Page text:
Use this URL to cite or link to this record in EThOS: http://ethos.bl.uk/OrderDetails.do?uin=uk.bl.ethos.340141
Title: Medical confidentiality in the context of crime prevention and criminal prosecution : a comparative study
Author: Michalowski, Sabine
ISNI:       0000 0001 1438 9502
Awarding Body: University of Sheffield
Current Institution: University of Sheffield
Date of Award: 2001
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Abstract:
Medical confidentiality is widely recognised as a concept worth protecting. Problems arise, however, when medical confidentiality conflicts with interests that are equally regarded as important, such as the interests of justice; the interest in criminal prosecution; the interest in crime prevention; or defence rights. In order to develop convincing and workable criteria to balance the competing interests in case of a conflict, the different interests at stake must be clearly defined, and their respective importance assessed. Different ethical approaches to the balancing process will be introduced, followed by an analysis of the law of four legal systems, France, Germany, the UK and the u.s. AIl four legal systems protect medical confidentiality by the means of private law, but only Germany and the U.S. protect medical confidentiality as part of the constitutional right to privacy. In France and Germany, a breach of medical confidentiality by a physician amounts to a criminal offence. Regardless of these differences, all systems agree that medical confidentiality serves both the privacy interests of the patient, and the public interest in protecting public health. Fundamental differences materialise with regard to the recognition of medical privilege, which is recognised in France, Germany, and some States in the U.S., but is rejected by other States in the U.S. and by the UK. While in the U.S., defence rights are regarded as more important than medical confidentiality, the same is not true for France and Germany. All systems agree that medical confidentiality can be outweighed by the interest in preventing a crime that might cause serious harm to a third party, but the criteria according to which the competing interests are balanced, differ. Based on a comparison of the different approaches, criteria for a consistent and morally justified resolution of the conflicts between medical confidentiality and the competing interests will be suggested.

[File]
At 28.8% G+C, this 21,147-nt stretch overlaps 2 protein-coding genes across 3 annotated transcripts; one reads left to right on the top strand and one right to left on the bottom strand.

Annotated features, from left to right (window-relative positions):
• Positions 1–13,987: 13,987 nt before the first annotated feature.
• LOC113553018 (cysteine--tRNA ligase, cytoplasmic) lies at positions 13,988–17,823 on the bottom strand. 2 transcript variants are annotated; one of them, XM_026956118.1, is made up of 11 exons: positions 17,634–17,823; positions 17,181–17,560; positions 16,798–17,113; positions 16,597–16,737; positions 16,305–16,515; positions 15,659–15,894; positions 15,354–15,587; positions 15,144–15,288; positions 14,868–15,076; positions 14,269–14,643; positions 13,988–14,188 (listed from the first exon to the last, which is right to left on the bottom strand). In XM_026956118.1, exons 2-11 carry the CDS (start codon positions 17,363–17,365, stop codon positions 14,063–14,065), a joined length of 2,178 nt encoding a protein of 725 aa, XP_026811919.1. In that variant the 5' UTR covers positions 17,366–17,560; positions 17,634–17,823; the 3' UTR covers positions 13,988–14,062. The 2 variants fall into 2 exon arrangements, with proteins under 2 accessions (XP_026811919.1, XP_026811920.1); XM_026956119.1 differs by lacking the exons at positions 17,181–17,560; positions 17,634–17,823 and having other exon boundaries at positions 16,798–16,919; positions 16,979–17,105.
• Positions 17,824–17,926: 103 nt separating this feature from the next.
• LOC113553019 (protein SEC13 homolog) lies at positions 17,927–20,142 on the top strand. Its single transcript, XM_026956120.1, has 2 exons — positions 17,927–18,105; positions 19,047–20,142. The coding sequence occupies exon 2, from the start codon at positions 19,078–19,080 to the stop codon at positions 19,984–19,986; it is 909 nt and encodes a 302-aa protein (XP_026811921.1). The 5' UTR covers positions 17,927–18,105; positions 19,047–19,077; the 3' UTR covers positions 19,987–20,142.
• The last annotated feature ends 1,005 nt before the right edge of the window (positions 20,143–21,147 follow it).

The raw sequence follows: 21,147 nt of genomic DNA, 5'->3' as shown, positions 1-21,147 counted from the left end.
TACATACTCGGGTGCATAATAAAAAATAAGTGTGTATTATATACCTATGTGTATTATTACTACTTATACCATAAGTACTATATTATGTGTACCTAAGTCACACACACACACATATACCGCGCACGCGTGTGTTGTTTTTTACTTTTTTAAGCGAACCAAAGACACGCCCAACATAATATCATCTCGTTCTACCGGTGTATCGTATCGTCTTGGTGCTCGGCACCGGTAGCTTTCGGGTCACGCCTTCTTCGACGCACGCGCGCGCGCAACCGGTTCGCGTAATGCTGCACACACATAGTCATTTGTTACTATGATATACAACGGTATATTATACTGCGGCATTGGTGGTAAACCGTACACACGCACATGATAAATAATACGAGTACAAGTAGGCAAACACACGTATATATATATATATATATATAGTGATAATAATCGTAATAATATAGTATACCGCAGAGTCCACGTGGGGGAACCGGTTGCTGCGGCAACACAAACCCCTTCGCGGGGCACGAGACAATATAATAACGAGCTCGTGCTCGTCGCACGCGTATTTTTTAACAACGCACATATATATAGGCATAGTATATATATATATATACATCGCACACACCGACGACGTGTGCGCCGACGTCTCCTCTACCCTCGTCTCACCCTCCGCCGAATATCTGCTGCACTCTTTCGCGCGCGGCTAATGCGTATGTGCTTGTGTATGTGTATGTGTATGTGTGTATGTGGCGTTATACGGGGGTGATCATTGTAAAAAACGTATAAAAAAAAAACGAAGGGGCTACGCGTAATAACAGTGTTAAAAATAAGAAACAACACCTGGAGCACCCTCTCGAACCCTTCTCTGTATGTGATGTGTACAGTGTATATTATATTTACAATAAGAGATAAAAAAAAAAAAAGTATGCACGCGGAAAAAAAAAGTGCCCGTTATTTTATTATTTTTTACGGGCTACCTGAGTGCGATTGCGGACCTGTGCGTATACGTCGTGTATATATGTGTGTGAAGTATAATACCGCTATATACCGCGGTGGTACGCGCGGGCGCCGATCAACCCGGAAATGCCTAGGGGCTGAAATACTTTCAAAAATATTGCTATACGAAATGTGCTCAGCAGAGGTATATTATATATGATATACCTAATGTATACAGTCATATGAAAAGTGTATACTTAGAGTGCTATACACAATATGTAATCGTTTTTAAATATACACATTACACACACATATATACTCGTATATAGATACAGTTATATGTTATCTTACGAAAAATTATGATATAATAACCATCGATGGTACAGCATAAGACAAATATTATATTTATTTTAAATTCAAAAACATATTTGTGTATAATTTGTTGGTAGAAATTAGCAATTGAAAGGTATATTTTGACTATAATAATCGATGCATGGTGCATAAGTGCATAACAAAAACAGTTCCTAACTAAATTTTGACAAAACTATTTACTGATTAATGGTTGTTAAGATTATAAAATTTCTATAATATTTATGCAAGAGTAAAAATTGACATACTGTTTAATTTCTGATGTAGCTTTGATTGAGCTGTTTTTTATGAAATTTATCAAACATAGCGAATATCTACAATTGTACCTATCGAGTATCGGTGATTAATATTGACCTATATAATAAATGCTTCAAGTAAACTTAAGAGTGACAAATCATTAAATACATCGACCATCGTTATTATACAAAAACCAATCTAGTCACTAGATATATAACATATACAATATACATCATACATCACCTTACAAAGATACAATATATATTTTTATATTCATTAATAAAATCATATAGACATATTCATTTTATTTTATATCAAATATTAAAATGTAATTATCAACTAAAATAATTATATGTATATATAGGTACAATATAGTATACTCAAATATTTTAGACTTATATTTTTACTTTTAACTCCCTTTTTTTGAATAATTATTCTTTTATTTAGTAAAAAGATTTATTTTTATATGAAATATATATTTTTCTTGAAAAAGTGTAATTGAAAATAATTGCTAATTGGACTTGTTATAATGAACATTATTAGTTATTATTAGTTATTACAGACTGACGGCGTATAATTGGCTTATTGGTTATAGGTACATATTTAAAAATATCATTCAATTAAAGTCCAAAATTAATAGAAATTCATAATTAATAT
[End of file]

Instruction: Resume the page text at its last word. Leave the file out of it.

Supervisor: Not available Sponsor: Not available
Qualification Name: Thesis (Ph.D.) Qualification Level: Doctoral
EThOS ID: uk.bl.ethos.340141  DOI: Not available
Keywords: Justice; Ethics; Offence; Defence rights; Doctors Medicine Law Law enforcement Prisons
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